Biaggi (1989; Biaggi and Buchheim, 1999) initially described the detailed stratigraphy of the “lower unit” (now Road Hollow Member). He divided the “lower unit” into four beds, one of which was previously established by Oriel and Tracey (1970) as the Sandstone Tongue of the Wasatch Formation (Fig. 5A, B). Rather than include the Sandstone Tongue in the Road Hollow Member, we recommend that the Sandstone Tongue remain a formal unit in the Wasatch Formation. We propose that the three units of the Road Hollow Member below the Sandstone Tongue of the Wasatch Formation be recognized as formal stratigraphic beds (Figs. 2, 3, and 5A, B). The stratigraphy from bottom to top includes: (1) the lowermost “Lower Shale,” overlain by the (2) “Lower White Marker” unit, that in turn is overlain by the (3) “Upper Limestone.” This sequence is capped by a major deltaic sequence, the Sandstone Tongue of the Wasatch Formation (Oriel and Tracey, 1970). These lithofacies were used to correlate sections across the basin (Fig. 6).
The Lower Shale lithofacies is characterized by brown and greenish-gray rocks and consists of alternating mudstone, calcimicrite, and siliceous calcimicrite. Proximal to the basin center (Road Hollow section, RH on Fig. 1), higher organic content produced KRLM and organic rich, mudstone units. A distinctive “brown layer” occurs at Road Hollow (formerly Chicken Creek section, Biaggi, 1989) and Bear Divide (BD on Fig. 1) sections, in the lower part of the sequence. It is composed of alternating mudstone and KRLM and forms up to 12 cyclic stratal packages totaling several meters in thickness (Figure 5). Although organic-matter rich, siliciclastic content prevented the expected deposition of KRLM in this “brown layer.” In the southern part of the basin, this subunit grades laterally into more siliciclastic units, represented by interbedded sandstone, siltstone, and mudstone with a few thin limestones.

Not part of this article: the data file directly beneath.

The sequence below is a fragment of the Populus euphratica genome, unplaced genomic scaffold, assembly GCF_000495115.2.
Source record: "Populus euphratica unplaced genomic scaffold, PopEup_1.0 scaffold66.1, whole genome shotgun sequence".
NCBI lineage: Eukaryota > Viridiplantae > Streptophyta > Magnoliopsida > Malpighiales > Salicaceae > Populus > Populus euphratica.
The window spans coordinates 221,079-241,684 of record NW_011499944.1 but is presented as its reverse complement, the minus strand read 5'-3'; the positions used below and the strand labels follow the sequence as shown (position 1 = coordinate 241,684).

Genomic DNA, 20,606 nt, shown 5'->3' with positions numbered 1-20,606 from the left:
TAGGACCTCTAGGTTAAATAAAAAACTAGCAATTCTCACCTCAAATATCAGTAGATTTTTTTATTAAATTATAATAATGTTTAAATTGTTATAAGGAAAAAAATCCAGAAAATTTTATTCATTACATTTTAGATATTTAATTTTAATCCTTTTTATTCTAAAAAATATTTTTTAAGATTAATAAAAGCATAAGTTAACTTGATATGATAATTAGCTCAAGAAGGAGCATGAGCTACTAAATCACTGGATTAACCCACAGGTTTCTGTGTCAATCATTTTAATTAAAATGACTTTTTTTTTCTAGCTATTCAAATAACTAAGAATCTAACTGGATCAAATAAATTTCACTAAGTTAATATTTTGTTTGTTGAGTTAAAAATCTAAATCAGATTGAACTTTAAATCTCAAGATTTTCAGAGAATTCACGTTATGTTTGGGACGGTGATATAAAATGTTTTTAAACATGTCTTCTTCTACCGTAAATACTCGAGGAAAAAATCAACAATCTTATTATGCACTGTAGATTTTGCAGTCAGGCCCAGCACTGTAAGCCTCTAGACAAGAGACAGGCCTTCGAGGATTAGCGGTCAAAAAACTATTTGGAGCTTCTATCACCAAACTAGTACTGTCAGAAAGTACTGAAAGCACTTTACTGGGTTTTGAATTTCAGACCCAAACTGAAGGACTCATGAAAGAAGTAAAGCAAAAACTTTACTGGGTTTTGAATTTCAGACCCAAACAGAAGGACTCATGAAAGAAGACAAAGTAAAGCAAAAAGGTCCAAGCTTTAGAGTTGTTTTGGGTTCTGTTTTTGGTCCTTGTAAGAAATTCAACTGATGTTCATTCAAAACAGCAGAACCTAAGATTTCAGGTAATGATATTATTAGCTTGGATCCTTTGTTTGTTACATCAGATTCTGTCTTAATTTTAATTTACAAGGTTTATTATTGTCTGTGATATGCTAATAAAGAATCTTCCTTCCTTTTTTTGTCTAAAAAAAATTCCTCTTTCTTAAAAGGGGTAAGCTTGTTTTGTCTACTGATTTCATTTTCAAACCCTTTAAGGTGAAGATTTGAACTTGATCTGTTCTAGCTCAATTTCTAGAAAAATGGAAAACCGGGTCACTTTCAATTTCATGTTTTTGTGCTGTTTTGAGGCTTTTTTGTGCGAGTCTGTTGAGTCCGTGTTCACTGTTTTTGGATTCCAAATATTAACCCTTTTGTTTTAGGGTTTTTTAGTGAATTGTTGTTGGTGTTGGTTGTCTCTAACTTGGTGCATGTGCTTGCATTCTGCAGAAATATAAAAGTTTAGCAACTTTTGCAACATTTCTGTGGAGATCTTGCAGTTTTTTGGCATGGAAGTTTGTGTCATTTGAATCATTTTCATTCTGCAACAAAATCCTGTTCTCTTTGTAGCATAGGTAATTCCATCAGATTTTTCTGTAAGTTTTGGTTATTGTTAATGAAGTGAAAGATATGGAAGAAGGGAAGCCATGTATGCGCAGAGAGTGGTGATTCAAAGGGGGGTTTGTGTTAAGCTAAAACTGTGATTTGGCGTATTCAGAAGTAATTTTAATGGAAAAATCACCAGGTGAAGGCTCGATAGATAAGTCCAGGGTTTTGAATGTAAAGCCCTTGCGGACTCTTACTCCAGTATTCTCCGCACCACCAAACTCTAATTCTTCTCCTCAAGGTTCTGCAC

The Lower White Marker lithofacies is very apparent in outcrop. A distinctive white color dominates this unit due to weathering of oil shales and calcimicrite, many of which are chalky and form long benches. Predominance of KRLM interbedded with a few siliciclastic units suggests a deeper stage of the lake, and it corresponds to major transgressions that deposited thinner KRLM as far south as Sheep Creek and other lake margin sections at Angelo Ranch and Bear Divide. The KRLM units are richest at the Road Hollow section and appear almost black due to their high organic-matter content. They contain abundant fossils, including fish, ostracods, insects, and plant remains (Fig. 5).
The third subunit is the Upper Limestone lithofacies. It is characterized by its golden brown color. A thin unit of KRLM occurs at the base of this unit and grades upward into alternating limestone, siltstone, and mudstone. Abundant gastropods and ostracods, and in some localities pelecypods, occur in the limestone.